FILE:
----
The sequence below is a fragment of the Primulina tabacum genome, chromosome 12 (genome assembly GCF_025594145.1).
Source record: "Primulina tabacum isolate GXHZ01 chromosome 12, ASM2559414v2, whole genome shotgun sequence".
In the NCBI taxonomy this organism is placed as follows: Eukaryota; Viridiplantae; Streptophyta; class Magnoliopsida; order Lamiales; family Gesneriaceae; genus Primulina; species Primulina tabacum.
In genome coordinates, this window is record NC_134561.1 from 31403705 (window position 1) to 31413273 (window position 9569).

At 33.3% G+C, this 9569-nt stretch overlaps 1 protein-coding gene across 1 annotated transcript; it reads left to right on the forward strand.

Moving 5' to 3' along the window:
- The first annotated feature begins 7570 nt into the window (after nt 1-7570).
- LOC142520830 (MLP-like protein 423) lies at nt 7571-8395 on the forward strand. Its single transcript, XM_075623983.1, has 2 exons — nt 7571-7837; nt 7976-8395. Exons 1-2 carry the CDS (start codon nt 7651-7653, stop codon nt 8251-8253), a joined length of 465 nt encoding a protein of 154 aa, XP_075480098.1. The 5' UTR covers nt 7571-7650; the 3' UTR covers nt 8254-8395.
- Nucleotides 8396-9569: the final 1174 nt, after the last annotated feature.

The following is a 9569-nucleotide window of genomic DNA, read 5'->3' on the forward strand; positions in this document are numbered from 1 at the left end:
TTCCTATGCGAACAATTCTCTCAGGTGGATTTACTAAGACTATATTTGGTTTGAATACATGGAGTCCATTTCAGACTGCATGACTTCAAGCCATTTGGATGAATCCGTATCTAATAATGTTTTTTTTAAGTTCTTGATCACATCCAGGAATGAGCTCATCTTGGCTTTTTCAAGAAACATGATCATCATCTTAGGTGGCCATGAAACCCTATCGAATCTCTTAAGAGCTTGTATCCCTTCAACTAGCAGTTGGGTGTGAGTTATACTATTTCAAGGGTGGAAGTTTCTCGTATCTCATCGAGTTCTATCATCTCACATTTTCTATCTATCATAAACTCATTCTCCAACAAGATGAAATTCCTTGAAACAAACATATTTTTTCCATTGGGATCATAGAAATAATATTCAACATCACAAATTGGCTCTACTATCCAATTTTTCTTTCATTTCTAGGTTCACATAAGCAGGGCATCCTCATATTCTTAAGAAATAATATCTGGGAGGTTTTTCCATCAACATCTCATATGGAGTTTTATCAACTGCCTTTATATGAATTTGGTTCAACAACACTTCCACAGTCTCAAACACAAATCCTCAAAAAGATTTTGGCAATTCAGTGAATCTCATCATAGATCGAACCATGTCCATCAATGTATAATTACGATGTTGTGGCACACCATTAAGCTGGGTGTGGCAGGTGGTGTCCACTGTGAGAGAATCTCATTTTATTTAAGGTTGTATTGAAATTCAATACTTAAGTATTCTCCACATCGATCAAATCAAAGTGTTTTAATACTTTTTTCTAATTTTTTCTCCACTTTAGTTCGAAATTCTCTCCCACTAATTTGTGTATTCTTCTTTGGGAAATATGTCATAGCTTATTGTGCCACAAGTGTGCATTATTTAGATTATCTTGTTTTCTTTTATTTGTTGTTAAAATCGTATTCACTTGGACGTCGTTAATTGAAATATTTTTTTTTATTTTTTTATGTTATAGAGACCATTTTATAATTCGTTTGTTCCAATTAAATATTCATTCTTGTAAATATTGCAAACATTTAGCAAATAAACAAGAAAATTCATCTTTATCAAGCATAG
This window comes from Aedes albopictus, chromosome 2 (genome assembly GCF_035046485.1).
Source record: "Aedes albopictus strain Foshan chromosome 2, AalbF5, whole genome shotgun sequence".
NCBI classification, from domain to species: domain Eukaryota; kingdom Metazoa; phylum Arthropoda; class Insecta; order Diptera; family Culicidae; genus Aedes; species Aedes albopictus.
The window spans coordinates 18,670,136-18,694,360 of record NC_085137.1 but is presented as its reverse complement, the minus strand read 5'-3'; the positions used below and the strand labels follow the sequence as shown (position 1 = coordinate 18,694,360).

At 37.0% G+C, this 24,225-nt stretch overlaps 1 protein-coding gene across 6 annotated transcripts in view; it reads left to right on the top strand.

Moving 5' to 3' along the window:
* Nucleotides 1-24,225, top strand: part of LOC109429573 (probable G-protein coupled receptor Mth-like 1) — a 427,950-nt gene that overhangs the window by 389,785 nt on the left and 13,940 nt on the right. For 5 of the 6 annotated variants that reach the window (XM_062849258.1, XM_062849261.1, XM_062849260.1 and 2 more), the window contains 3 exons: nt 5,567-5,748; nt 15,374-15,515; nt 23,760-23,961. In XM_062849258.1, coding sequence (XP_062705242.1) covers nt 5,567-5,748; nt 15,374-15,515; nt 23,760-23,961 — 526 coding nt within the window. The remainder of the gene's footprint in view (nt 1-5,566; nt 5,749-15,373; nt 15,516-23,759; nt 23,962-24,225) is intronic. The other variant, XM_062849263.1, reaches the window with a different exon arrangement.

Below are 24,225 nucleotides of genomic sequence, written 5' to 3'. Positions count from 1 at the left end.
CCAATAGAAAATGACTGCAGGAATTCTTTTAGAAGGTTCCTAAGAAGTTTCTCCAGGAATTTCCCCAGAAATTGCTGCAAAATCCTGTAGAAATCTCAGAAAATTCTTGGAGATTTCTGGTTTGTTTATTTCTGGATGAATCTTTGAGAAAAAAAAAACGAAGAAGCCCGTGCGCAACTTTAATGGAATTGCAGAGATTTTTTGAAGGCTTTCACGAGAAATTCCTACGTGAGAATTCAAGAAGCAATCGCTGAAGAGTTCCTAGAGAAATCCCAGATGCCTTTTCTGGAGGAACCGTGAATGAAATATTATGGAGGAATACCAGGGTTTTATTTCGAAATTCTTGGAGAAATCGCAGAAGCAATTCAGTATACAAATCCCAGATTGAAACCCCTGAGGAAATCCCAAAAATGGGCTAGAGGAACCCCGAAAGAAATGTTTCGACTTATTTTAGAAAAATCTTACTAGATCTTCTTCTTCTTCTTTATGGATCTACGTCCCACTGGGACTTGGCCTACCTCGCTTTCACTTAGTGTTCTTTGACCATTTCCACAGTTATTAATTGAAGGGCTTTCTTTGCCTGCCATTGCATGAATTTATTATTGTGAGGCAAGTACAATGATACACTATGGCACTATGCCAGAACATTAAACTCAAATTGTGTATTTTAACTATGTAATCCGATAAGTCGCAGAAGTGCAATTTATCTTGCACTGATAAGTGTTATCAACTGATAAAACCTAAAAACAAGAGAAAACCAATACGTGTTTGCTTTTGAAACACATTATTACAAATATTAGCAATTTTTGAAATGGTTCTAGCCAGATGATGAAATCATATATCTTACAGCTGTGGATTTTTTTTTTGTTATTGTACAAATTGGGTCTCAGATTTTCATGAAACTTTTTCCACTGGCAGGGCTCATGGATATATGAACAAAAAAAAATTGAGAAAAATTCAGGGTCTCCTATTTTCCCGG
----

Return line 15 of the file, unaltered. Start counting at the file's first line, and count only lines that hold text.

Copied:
The window spans coordinates 18,670,136-18,694,360 of record NC_085137.1 but is presented as its reverse complement, the minus strand read 5'-3'; the positions used below and the strand labels follow the sequence as shown (position 1 = coordinate 18,694,360).